The Martin Agency’s print campaign for Morgan Stanley was one of the most eye-catching campaigns for a bank in recent years. We explore the ad’s creative paradoxes and talk to Creative Director Alon Shoval.
Shot by Nadav Kander, with portraits of Morgan Stanley employees “embodying” the solid virtues of the company, its message, and the campaign as a whole is a noteworthy moment in Business/Banking communications.
The interest is not wholly in the fact the portraits contain images of solid, durable, monuments such as The Golden Gate bridge ,whose longevity and social usefulness stand as a judgement against the kinds of speculative financial ‘products’ which lead to the credit crunch. Investment banks have often visualized what they do in terms of ‘building’ things, this 1970s ad for Manufacturers Hanover highlighting the mobility of a new system allowing them to transfer money around the world with an image suggesting to clients that the “sky is the limit”, but it’s also “grounded” in something very tangible – the steelworker.
On the other hand as our feature All Change: The New Business Imagery suggested, some things really have changed. Employees don’t look like they used to.
This 1968 Wells Fargo ad, with it’s bank of suited men no doubt felt like a wealth of expertise you could tap into – now it looks just a little scary. The employees in the current campaign are a mix of gender and ethnicity that feels reassuring. And there is a visual metaphor in the way the portraits are inhabited by the spirit of something substantial and purposeful.
And most of all there is the title of the campaign that says something about where the public see banks and bankers – “What If?” With questions such as “What if there was someone you could trust with your legacy?” What if there was someone who guided you with integrity?” Before the credit crunch these weren’t issues that were top of mind in dealing with banks. At the top level, the blended images, express “transparency”, a significant concept in banking communications since the crunch.
Nadav Kander’s portraits are oddly touching. In an interview with The Guardian newspaper in London about his show Bodies: 6 Women, 1 Man he says, “I like to show the truth. I like to show things that are paradoxical.” And these commercial images do the same thing – they are both human and ghostly. Some even feel “cyberpunk” in the meshing of flesh, machines and steel. And the biggest paradox of all, which makes these images so interesting is that these images express concepts of both “durability” and “change” – the solid structures aligned against the fluid water (tradition and change is an ongoing theme in Kander’s work, see Yangtze – The Long River).
And one more paradox. As Creative Director Alon Shoval remarks below, these are ads which question capitalism – a remarkable thought for a series of images promoting a bank’s skill at Wealth Management. And yet that is why they ring true in 2013.
Since the crash, banks don’t win many popularity contests. How much of a factor was this in shaping your strategy?
Alon Shoval: Morgan Stanley has always been a company built on doing “first-class business in a first class way.” We wanted to remind the world that Morgan Stanley has always stood for responsible capitalism and has a long history of helping investors through every crisis, including the most recent one.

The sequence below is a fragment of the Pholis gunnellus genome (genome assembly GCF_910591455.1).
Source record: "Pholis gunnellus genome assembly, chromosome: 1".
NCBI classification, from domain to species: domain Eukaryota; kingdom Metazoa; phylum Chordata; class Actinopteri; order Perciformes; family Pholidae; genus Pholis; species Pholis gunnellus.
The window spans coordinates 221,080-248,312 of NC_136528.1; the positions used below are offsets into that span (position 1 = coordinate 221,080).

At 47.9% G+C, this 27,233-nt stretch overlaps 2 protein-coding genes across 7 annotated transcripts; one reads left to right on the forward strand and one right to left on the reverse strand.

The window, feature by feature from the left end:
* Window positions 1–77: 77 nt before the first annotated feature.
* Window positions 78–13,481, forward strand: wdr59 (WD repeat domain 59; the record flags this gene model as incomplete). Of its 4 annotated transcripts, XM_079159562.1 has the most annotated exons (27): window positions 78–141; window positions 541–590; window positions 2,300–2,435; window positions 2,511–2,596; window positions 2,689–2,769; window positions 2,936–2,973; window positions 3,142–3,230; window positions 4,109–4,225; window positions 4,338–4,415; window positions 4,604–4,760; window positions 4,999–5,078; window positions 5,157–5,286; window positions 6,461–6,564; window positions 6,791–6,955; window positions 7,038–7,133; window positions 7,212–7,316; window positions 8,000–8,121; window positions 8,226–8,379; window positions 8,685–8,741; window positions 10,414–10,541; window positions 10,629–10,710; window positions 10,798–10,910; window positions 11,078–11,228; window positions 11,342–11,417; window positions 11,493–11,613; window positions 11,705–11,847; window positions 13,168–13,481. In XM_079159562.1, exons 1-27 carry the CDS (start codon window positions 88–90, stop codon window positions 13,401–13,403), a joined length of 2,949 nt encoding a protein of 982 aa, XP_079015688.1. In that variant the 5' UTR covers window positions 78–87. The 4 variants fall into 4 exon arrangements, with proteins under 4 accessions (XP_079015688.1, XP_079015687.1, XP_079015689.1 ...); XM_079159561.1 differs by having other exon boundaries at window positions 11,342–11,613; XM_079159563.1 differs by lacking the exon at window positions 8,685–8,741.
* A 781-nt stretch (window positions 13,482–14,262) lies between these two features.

Generally, what kinds of ideas have currency at the moment when communicating ‘big business’ or ‘finance?
Alon Shoval: Investors don’t want empty promises and clichéd visuals of wealth anymore, they want someone they can trust. That is what we tried to convey in our Morgan Stanley “What If? campaign.
What did Morgan Stanley want to focus on? For example, a sense of history, ‘time’ and ‘making’ seem central to the imagery?
Alon Shoval: We wanted to question capitalism, allowing Morgan Stanley to emerge as the leader in helping the system work in the real world.
How did you choose your range of models, and what did they think of the final ‘portraits’?
Alon Shoval:The models were chosen and shot to reveal their true character. They are aspirational, but also are substantive and authentic.
At what point in the conceptual process did you decide you needed Nadav Kander for this? What did you think he would bring to the campaign?
Alon Shoval: Nadav was the ideal artist to execute this idea. His portraiture, whether of the famous or the ordinary, uses the outside to reveal what is within. His eye is unique and the subject never evades his penetrating lens.
What is the work process like when working with Nadav Kander? These images look like they are painstakingly constructed?
Alon Shoval: Nadav has the same relentless pursuit of crafted aesthetics as we do at The Martin Agency. We do not stop until the work belongs in a museum and neither does he. The Art Director, D’Arcy O’Neil, and the copywriter, Neel Williams, worked tirelessly on the marriage of the portraits and the location scenes, creating these magical images graced with equally striking words.
The images feel like a blend of different genres ghostly, graphic full of detail. They really stretch the idea of portraiture, not at all conventional, where was the work shown and what was the response?
Alon Shoval: The work was launched externally as double-page spreads in The Wall Street Journal and internally as huge images lining the halls of Morgan Stanley. The response was unanimously positive. It’s rare that you find a financial client that wants to create communications on this level— but Morgan Stanley has always been a rare breed in the world of finance.